Here are the results of the analysis:
|Game #4 Correlations Of Daily Stat Projections For Batters Who Started Previous 3 Team Games (149 unique batters, 7,169 instances)|
|Stat||Hittertron||Prev 3 Games Minus Hittertron Proj||Previous 3 Games||Hittertron, Prev 3 Games Minus Proj (regression on both variables)||Improvement (Column 4 minus Column 1)|
|Game #6 Correlations Of Daily Stat Projections For Batters Who Started At Least 4 of Previous 5 Team Games (149 unique batters, 10,236 instances)|
|Stat||Hittertron||Prev 5 Games Minus Hittertron Proj||Previous 5 Games||Hittertron, Prev 5 G Avg Minus Proj (regression on both variables)||Improvement|
The analysis shows that previous 3 and 5 day performance provides zero to negligible (and likely not statistically significant) improvement upon the Hittertron results. The previous game averages (4th columns) have minor correlations with ‘next game’ results but most of that is a reflection of player skills that are already accounted for in the Hittertron results (hence, the correlations in the 3rd column are virtually all 0%).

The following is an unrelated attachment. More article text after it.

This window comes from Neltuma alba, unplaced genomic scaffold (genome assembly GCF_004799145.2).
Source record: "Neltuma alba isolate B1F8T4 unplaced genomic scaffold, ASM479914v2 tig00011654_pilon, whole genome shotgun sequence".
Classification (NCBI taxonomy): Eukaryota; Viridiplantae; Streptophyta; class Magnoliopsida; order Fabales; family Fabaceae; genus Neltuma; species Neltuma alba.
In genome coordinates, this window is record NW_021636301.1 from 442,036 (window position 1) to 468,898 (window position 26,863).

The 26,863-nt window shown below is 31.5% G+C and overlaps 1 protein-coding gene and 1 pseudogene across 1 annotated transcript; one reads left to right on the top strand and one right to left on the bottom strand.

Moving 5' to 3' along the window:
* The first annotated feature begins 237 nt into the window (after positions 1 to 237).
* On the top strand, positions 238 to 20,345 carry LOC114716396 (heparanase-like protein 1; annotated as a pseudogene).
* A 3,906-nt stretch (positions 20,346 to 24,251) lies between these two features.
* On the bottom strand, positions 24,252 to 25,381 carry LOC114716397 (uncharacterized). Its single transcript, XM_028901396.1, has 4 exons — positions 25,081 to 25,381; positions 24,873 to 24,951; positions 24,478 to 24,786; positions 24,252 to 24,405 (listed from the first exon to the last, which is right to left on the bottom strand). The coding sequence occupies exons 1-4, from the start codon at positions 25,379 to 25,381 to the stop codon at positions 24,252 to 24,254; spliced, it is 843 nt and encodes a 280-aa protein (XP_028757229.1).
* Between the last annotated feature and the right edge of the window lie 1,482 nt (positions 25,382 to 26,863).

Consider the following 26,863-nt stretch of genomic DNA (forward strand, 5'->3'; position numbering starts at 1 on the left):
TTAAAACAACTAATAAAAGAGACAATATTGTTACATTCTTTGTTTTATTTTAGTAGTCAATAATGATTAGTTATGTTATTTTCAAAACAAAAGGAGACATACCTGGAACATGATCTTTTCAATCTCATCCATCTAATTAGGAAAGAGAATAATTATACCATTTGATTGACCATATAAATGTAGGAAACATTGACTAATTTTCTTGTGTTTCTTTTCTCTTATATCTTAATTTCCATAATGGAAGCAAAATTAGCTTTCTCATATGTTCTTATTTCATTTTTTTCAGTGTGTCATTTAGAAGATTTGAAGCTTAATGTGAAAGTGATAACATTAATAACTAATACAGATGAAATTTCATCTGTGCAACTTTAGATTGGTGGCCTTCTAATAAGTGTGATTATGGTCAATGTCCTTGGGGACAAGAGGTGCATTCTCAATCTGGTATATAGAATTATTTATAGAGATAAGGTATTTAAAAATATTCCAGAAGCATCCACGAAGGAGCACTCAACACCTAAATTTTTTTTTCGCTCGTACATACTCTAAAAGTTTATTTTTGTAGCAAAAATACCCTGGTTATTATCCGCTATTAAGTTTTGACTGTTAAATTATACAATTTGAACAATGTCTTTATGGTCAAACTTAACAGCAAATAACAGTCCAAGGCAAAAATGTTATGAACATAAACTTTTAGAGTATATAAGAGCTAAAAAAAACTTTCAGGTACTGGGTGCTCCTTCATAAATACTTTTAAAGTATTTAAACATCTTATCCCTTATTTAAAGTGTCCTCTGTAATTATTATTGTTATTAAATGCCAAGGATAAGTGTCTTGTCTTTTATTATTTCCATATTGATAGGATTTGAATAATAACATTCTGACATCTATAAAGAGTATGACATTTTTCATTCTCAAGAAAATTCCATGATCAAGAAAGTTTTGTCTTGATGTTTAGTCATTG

Still not convinced? The below tables show the actual vs projected performance for hitters based on how many stolen bases and home runs each player had in the past 3 games. If streakiness had statistical significance, players who had multiple HR and SB should outperform their projections compared to those with zero HR/SB. But that is not the case. While there is a positive correlation between last 3 game SBs and next game SB, the fact that the projections skew in the same way indicates this is a reflection of general skill level and not a short-term burst. (Note: The reason why HR and SB projections are higher than actual in all cases is that 2014 was a lower offensive environment than expected. The inverse should be true for pitchers in my next analysis – that the actual results overperformed the projections)
|Game #4 Stolen Bases For Batters Who Started Previous 3 Team Games (149 unique batters, 7,169 instances)|
|Last 3 Game SBs||# of Instances||Next Game Avg SB (Actual)||Next Game Avg SB (Projected)||Next G Avg SB Per 162 Games (Actual)||Next G Avg SB Per 162 Games (Projected)|
|Game #4 Home Runs For Batters Who Started Previous 3 Team Games (149 unique batters, 7,169 instances)|
|Last 3 Game SBs||# of Instances||Next Game Avg HR (Actual)||Next Game Avg HR (Projected)||Next G Avg HR Per 162 Games (Actual)||Next G Avg HR Per 162 Games (Projected)|